In cooperation with IKEA and through forest certification (FSC) WWF is trying to reduce illegal cutting and promote responsible forest management to support sustainable development in Bosnia and Herzegovina.
53% of the territory of Bosnia and Herzegovina is covered by forests and forest land.
Unemployment rate in Bosnia and Herzegovina is 47 percent, with more than 511 thousand registered unemployed persons. Apart from economic one, jobs in protected areas also offer many social benefits, s, namely education opportunities for the local population which encourages better attitude towards nature.
300 people are employed in protected areas (177 people in the Republic of Srpska and 132 in FBiH).
About 45 percent of electric energy in Bosnia and Herzegovina is produced in hydropower plants. Each year hydropower plants in the country produce on average electric energy valued at EUR 350 million. However, the benefits of hydropower production for the local community are but a few, especially over the long-term.
Are local communities aware of the benefits of ecosystem services provided by water and marsh areas, as well as with the potential for their utilisation? How does the money from reimbursements flow back to protected areas and local communities?
Bosnia and Herzegovina with more than 9,200 m3 of water per capita in the richest country of drinking water in the region and among the ten richest countries in Europe.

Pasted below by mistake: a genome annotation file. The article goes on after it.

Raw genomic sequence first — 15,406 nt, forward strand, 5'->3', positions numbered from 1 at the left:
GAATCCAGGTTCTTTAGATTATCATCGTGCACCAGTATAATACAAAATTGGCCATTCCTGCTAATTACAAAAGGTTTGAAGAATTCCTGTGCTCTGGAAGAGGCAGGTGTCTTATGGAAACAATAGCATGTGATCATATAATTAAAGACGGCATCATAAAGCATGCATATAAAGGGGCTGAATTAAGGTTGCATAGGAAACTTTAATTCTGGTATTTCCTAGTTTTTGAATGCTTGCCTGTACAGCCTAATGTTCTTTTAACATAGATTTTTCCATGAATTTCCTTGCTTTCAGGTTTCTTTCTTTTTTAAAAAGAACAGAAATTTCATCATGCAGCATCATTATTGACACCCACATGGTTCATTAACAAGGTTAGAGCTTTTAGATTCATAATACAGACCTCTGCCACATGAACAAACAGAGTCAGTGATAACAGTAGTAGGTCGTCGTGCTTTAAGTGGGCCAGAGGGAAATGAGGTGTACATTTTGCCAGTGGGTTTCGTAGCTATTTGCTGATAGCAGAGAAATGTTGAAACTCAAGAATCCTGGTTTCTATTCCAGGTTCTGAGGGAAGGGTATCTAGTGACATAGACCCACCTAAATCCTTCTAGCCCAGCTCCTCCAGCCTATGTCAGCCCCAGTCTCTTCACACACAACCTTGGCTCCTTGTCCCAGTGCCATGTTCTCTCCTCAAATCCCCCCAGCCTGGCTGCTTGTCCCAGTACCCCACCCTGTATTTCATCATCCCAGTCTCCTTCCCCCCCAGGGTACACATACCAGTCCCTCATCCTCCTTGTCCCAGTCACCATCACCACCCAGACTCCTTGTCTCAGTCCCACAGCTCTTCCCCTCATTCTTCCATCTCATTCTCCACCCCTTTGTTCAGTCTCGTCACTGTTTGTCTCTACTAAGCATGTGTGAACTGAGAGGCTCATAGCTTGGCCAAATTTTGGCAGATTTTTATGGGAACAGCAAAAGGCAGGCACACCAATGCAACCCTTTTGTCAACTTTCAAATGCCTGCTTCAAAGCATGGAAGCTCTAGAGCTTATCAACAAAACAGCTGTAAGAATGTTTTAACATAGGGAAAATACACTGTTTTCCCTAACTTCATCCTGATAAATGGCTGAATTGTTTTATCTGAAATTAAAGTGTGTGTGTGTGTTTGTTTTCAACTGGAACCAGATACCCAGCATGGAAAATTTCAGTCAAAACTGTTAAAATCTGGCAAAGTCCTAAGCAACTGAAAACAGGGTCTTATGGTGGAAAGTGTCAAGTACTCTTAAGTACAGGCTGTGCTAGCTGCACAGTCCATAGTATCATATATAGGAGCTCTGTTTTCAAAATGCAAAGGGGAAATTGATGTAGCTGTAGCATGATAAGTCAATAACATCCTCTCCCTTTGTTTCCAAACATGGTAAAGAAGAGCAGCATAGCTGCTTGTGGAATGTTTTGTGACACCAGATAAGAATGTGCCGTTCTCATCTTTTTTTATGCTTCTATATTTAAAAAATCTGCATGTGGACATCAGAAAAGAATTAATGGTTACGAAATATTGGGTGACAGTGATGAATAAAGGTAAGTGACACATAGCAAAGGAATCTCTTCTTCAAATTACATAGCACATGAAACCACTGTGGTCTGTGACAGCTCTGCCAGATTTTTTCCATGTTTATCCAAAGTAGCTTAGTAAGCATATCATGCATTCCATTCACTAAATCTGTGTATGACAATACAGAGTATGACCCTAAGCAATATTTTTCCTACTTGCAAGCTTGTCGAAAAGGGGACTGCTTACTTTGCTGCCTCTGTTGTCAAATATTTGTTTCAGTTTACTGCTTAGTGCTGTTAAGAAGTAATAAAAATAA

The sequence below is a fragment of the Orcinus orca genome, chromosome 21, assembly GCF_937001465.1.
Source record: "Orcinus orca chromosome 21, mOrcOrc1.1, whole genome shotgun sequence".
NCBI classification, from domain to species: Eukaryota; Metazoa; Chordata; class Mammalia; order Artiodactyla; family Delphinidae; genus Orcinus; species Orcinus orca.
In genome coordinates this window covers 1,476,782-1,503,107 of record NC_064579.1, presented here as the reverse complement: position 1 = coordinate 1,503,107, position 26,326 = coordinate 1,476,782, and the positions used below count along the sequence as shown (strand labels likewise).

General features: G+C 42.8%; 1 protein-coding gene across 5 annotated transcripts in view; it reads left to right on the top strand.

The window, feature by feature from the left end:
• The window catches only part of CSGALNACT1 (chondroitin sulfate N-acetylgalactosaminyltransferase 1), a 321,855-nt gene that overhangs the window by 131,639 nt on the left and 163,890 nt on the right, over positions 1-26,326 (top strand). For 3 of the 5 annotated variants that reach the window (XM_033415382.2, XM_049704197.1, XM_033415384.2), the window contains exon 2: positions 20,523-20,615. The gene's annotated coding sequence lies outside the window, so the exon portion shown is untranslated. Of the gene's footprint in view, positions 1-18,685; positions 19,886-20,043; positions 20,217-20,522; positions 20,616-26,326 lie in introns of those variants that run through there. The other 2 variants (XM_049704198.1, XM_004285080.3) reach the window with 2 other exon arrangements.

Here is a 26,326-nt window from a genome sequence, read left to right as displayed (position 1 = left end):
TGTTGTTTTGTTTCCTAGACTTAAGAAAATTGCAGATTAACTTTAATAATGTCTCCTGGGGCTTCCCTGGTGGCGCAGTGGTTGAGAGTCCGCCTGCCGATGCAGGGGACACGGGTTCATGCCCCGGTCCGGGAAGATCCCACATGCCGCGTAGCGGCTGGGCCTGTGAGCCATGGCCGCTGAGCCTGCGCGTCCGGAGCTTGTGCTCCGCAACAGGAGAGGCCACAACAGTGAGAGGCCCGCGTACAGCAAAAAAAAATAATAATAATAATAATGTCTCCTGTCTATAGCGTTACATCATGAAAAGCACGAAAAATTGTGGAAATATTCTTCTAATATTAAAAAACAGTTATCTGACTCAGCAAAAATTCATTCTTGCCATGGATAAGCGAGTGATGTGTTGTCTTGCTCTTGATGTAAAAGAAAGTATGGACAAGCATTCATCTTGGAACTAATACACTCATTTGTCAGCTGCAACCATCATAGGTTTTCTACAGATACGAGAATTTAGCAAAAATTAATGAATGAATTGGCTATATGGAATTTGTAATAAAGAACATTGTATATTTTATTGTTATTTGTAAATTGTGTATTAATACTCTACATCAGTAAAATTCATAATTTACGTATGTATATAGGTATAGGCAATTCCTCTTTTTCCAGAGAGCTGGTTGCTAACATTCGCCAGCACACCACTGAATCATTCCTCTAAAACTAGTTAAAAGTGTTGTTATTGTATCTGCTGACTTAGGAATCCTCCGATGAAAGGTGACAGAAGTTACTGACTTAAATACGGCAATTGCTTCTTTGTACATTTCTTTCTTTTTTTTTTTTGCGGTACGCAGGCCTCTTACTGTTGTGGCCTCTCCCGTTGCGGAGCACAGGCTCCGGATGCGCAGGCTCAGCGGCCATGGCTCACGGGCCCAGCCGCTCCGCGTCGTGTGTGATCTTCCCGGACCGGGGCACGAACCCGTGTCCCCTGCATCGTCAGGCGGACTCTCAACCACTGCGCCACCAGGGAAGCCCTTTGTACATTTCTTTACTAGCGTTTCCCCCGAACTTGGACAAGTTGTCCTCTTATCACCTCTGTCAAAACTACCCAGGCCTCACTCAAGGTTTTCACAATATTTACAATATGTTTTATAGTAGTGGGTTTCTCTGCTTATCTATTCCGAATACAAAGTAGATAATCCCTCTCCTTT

The tourism sector in Bosnia and Herzegovina is still in its initial development phase, and profit from tourism is far below the average of neighbouring countries. However, potential growth in tourism in Bosnia and Herzegovina is a big opportunity for economic recovery in the country in a sustainable way.
2% share of tourism in GDP in Bosnia and Herzegovina
Una National Park is one of the drivers of economic development in the region. In the cooperation with local tourist service providers, visits to the park are doubling every year.
16 fold increase of number of visitors since the Una National Park was founded in 2008.
Analysis of rivers under threat of unsustainable hydropower development has shown that 60 percent of Bosnia and Herzegovina’s rivers are still intact (2.632 km), and are rich in biodiversity. At the same time, there is an increasing demand for using the rivers for electric energy production, which very often have extremely negative consequences for the natural values of the river as well as usual way of using space and natural resources.
How to ensure that investors build and manage hydropower plants in accordance with globally recognized guidelines for the sustainable development of hydropower? How to ensure that the government declare the areas in which the construction of hydropower plants is not allowed.